Swimsuit shopping proved an exercise in humiliation as I didn’t know the proper size in European numbers, to the consternation of one store clerk. She looked me over and handed me what she said would fit. Into the dressing room I ventured, only to be met by the less-than-beautiful reflection of my derriere hanging out below the equator. I told her they were troppo piccolo (too little). Nonsense, she said; impossibile! She commenced a conversation with the other clerk, both shrugging and eye-rolling their assent that I must be drunk or stupid but no way could those bottoms not fit properly. I left them to their superiority. In another store the whole affair was more self-service, so the humiliation was my own in the privacy of the dressing room. I came out empty-handed but with the knowledge that swimsuit sizes are universally set arbitrarily to deflate one’s ego.

Bryan makes trips to the ferramenta (hardware store). He writes little phrases or words on a scrap of paper to request the items he needs. Despite not speaking Italian he seems to come home with a bag of things each time; apparently hardware is a male lingua franca.

These are the little things that we didn’t know about and which, in addition to learning a new language, we must discover through sometimes painful (to the ego, at least) trial and error.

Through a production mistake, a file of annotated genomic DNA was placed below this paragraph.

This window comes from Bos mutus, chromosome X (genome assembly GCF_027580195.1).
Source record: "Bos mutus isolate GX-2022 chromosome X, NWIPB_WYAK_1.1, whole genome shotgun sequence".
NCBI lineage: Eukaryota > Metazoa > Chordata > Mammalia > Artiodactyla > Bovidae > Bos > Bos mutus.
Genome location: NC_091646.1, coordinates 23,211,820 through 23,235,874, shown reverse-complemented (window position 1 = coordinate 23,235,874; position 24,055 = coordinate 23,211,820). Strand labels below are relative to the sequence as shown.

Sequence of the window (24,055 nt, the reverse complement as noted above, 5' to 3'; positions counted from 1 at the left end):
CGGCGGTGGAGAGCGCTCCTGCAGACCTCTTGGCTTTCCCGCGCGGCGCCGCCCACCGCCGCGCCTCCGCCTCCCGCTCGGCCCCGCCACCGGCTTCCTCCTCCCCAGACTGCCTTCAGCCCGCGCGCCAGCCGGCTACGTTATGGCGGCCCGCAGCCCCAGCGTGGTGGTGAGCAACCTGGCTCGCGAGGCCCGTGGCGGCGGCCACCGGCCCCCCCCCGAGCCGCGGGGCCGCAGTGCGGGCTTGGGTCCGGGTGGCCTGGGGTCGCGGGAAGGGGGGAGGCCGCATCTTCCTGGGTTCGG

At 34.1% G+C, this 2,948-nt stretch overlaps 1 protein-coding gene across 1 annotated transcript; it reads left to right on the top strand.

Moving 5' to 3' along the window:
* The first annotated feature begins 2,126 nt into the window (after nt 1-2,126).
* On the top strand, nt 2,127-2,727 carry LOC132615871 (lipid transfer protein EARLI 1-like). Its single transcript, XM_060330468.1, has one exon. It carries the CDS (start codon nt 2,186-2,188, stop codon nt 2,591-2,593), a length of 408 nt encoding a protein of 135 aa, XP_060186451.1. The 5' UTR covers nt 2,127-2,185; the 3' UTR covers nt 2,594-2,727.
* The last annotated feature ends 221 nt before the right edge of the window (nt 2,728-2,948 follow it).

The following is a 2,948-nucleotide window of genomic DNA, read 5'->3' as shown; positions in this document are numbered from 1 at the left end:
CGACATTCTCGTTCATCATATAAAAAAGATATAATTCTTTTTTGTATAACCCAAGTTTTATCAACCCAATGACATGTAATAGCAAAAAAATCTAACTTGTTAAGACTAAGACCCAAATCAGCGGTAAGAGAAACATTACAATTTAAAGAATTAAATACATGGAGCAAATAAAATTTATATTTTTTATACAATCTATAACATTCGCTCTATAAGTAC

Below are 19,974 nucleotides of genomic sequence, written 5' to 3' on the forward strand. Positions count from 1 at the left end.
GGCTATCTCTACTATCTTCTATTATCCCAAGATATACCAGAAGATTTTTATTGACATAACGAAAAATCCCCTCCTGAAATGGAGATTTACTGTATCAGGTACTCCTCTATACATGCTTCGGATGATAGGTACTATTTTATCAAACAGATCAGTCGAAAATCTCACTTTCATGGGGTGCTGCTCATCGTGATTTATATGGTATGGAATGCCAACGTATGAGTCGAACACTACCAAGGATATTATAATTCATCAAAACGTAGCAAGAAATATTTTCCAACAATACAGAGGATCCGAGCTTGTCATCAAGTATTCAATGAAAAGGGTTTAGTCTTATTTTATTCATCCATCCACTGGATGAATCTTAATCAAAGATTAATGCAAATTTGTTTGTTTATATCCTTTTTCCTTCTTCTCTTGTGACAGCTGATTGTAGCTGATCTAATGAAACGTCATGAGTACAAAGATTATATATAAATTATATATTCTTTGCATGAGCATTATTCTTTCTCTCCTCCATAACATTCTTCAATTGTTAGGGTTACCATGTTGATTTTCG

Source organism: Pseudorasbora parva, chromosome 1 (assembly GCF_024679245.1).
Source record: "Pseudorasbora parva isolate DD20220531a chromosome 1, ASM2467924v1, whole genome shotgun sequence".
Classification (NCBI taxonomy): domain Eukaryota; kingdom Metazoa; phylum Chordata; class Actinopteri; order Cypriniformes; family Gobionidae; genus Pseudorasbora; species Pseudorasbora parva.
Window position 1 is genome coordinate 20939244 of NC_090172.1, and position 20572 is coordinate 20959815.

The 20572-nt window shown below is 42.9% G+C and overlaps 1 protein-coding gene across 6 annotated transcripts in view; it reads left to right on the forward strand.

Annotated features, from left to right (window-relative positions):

So we will continue to feel very much like deviant, unschooled children for a while. Luckily, most Italians are extremely patient with us and allow us to make stupid missteps and slaughter their language, all the while telling us that we are molto bravo and parli bene. Yeah, right. But it is encouraging nonetheless.

Abbiamo molto a imparare.


Anonymous said...

I would be too nervous and afraid to succeed there but you and Brian serve as an inspiration to me.....I just love reading your blog and how you have tackled every new situation you have come up on.....Please keep sharing your adventures....they are so fun and interesting...

Take Care,

"You measure the size of the accomplishment by the obstacles you had to overcome to reach your goals."
-Booker T. Washington

Geek girl said...

I would have to agree--if you use a rag with the brush, a mop be easier...

Molly said...

I'm an American living in Budapest, but we have an Italian washing machine, complete with an instruction manual in Italian (which I don't speak). Needless to say, I feel your pain on the washing machine! Another question: why do you have to wait for two minutes before opening the door once the washing is complete? We tried to force the "eject" button, broke it, and wound up waiting for 3 weeks for the part to come in; meanwhile, the clothes festered away in there.

Valerie said...

Hi Molly!
Oh, my...3 weeks of languishing laundry! Ick. I feel for ya. I don't know why there is the "2 minute rule", but the door won't open right away. We must wait for it to think about it, then after 2 minutes, it will let us open the door. Weird. I still don't know what are the cycles are for!

Thanks for trolling the archives!